Following Israels offensive in Gaza, Amnesty International is urging the UN Security Council, the Palestinian Authority and Israel to do everything within their power to enable the International Criminal Court (ICC) to bring to justice those responsible for committing war crimes and crimes against humanity in the current and past Israeli-Palestinian conflicts.
An International Criminal Court investigation is crucial to end the pervasive culture of impunity. All sides must push for the Court to investigate such crimes in order to halt the vicious cycle of violations and injustice once and for all, says Amnesty.
Amnesty asks the Security Council to take immediate steps to refer the situation in Israel and the Occupied Palestinian Territories to the Prosecutor of the ICC. For Amnesty, the UN Security Council must not stand by yet again and bear witness to mounting atrocities. It must seize this moment to act decisively for justice.
Amnesty International is also calling on both the Palestinian and Israeli authorities to support a Security Council referral, and take other measures that would allow the ICC to step in and ensure their co-operation with the Court. Continue reading
UN High Commissioner for Human Rights, Navi Pillay
At an emergency debate held today at the United Nations (UN) Human Rights Council, Navi Pillay, the UN High Commissioner for Human Rights has condemned the military actions in the Gaza Strip, saying that war crimes may have been committed and that not enough has been done to protect civilians.
“There seems to be a strong possibility that international law has been violated, in a manner that could amount to war crimes,” Ms Pillay said.
She also condemned the indiscriminate attacks of the Hamas on Israel.
“The principles of distinction and precaution are clearly not being observed during such indiscriminate attacks on civilian areas by Hamas and other armed Palestinian groups,” she told the UN Human Rights Council.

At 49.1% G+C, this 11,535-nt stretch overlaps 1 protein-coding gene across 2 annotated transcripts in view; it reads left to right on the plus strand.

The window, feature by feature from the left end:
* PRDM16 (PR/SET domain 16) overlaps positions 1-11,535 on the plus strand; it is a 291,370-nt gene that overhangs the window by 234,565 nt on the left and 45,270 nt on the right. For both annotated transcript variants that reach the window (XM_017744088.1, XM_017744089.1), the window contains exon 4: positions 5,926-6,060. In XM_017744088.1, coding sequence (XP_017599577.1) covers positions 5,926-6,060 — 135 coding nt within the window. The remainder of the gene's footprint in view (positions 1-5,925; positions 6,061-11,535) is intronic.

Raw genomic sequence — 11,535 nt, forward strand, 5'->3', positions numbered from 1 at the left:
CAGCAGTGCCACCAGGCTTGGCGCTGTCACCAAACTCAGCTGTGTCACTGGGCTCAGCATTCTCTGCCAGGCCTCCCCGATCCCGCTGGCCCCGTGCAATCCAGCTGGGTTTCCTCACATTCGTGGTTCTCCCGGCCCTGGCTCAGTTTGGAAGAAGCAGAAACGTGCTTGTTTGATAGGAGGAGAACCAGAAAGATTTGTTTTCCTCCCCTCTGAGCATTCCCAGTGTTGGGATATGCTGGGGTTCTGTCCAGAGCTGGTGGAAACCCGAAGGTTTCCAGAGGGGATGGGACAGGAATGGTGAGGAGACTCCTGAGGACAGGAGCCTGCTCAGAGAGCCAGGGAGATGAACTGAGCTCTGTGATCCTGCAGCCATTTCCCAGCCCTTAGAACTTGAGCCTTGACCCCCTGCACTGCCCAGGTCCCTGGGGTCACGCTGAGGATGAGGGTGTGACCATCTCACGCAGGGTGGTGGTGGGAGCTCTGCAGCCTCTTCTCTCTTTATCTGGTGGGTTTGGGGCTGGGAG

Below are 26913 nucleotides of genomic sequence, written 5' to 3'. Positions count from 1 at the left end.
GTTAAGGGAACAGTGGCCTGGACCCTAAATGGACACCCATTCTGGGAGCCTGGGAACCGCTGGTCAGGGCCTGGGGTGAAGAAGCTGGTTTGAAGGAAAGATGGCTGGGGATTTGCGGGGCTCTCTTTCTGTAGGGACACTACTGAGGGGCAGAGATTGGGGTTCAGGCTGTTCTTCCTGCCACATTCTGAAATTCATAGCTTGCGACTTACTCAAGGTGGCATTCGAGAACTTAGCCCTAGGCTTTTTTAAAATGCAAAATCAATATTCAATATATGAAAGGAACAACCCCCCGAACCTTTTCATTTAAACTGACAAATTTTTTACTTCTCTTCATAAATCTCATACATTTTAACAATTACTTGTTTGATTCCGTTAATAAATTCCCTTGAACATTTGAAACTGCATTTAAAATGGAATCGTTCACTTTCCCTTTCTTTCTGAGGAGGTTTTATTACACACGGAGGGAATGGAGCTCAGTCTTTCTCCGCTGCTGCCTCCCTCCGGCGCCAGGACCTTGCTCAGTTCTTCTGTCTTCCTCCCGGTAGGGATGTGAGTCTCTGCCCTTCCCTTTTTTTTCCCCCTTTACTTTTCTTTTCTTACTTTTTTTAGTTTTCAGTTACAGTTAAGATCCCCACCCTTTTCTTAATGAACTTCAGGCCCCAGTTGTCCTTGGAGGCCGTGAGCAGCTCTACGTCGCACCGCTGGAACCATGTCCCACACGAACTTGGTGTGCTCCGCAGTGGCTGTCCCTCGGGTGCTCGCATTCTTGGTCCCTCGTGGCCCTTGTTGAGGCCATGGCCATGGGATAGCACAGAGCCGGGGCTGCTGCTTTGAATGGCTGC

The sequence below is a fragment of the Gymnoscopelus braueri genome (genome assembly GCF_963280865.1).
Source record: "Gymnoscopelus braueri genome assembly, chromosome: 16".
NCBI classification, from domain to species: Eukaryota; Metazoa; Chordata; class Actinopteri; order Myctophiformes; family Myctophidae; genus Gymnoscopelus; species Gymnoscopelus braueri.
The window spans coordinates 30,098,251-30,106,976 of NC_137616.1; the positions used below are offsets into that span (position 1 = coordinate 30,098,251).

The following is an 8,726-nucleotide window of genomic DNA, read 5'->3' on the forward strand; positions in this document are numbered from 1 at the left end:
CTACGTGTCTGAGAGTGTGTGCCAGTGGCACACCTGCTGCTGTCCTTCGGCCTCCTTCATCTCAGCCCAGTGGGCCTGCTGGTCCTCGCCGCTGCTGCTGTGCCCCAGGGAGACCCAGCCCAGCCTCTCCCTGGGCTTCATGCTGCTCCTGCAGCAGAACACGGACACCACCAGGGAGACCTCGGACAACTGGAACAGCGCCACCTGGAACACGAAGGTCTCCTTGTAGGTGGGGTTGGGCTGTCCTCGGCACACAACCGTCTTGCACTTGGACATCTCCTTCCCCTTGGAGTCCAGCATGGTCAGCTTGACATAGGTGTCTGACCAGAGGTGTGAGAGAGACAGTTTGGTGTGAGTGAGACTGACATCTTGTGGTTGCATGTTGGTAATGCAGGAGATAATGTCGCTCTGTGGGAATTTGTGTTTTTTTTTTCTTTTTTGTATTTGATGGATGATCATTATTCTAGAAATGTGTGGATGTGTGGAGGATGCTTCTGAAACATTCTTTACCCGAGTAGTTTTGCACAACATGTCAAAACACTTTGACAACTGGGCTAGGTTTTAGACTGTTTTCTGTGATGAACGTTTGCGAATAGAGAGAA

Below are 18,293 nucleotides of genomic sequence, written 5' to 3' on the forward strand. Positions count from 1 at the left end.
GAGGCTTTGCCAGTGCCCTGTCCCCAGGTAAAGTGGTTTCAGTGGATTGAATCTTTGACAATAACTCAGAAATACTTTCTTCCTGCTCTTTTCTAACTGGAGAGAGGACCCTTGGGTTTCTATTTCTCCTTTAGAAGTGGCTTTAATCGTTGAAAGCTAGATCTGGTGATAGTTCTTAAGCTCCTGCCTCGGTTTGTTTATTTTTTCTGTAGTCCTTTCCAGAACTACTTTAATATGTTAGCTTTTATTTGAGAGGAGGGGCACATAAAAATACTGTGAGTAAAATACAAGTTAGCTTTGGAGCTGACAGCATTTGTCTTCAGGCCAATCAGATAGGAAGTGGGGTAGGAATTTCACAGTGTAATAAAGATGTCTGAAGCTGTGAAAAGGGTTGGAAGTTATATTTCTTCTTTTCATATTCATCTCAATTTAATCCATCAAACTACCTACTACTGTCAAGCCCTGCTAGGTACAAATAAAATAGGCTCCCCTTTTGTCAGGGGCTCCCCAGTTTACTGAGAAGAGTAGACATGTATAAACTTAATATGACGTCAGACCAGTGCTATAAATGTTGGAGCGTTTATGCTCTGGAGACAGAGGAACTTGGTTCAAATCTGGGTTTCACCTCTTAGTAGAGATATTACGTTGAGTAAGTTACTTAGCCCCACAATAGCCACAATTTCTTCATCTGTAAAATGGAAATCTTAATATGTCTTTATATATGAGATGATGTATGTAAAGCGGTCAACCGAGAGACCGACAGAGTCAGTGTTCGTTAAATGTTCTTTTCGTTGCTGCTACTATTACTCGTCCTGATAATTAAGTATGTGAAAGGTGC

Despite her condemnation of Hamas attacks on Israel, Ms Pillay also views Israel’s actions in Gaza as disproportionate. Continue reading
Gaza city, July 2014 (c) EPA
Repeated bombing is devastating Gaza’s fragile water infrastructure, while the deaths of several municipal water technicians highlight the danger they face in carrying out vital maintenance.
“Water and electrical services are affected as a result of the current hostilities. If they do not stop, the question is not if but when an already beleaguered population will face an acute water crisis,” according to Jacques de Maio, head of the International Committee of the Red Cross (ICRC) delegation in Israel and the occupied territories.
To make matters worse, the intensified fighting is preventing technicians from carrying out essential repairs. Following the deaths of several municipal water technicians over the past few days, Gaza’s water service provider has suspended all field operations until the safety of its staff can be guaranteed.
As a result, hundreds of thousands more people will soon find there is no water when they turn on the tap.
“Gaza’s water system has been deteriorating for years. The latest attacks are the last straw. Safe drinking water is becoming increasingly scarce in the Strip, just as temperatures are soaring. Water is becoming contaminated and sewage is overflowing, bringing a serious risk of disease,” said ICRC water and sanitation expert Guillaume Pierrehumbert. “In recent days, ICRC teams have helped the authorities conduct essential emergency repairs to water and sanitation infrastructure in Gaza, improving the situation for over 90,000 people, but bolder action is urgently required.”
Under international humanitarian law, the parties to a conflict must distinguish between military objectives and civilian objects and between combatants and civilians. They must also avoid harming civilians or civilian objects, and protect them from the effects of military operations. This includes protecting water technicians, water networks and electrical supply systems.